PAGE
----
The possibility of shifting the detection limit of traditional, i.e. internal solution ion-selective electrodes (IS-ISE), down to picomolar levels has reached much attention in recent years. The primary ions leakage from the plastic membrane phase into the sample solution is the origin of the detection limits observed for IS-ISE being in order of mM at the most. Thus, the control of ions transport through the membrane is the key to extend the linear responses range of ion-selective electrodes.
The ions leakage is also affecting the responses of other potentiometric sensors, in this number also those in which conducting polymer (CP) films are used as alternative membranes or all-solid-state ion-selective electrodes (ASS-ISE, where the internal solution was replaced by CP film). Due to the nature of the solid state electrodes the selection of remedies available to control (or reduce) the ion leakage is limited compared to their internal solution counterparts.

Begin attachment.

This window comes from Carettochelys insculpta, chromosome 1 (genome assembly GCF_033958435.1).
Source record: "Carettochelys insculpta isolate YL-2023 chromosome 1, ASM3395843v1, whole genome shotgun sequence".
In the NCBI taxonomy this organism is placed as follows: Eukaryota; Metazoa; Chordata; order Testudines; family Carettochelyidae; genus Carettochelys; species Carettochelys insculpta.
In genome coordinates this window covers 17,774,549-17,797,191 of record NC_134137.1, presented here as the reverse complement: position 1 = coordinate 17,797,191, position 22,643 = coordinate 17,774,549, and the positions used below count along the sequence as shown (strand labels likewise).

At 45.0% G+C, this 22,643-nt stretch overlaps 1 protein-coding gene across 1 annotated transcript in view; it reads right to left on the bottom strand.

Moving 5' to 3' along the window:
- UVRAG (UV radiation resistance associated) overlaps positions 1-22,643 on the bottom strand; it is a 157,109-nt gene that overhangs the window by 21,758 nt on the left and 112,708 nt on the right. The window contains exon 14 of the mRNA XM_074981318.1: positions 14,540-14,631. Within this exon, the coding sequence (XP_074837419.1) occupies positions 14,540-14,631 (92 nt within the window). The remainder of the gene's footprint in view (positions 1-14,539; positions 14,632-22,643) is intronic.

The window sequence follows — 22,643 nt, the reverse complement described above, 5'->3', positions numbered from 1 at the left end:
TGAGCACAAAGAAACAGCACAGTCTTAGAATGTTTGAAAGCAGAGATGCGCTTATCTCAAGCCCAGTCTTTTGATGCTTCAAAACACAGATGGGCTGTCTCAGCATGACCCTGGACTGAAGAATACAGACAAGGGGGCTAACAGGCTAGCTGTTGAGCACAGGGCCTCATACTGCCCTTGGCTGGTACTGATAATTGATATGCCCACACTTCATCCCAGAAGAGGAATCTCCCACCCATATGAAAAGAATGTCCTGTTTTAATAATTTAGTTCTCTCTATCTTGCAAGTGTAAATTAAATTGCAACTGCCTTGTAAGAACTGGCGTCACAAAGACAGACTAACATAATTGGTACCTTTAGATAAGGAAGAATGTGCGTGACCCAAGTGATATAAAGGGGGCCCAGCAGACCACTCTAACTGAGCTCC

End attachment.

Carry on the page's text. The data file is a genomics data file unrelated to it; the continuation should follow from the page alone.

One of the possible approaches to prevent the leakage of ions from the ASS-ISE is to surface modify the CP transducer part of the sensor with complexing ligand.
The other attitude takes into consideration the nature of CP which affects the detection limits of both ASS-IS and CP membrane based sensors. This approach relates the local elevation of ions concentration at the CP surface to spontaneous processes of polymer charging/discharging. Taking into account the advantage of the electron and ion conductivity of CP, ion fluxes at the interface can be precisely adjusted by means of current control. Thus, lower detection limits can be obtained both for ASS-IS and CP based sensors. The results obtained experimentally are in good accordance with those theoretically predicted.
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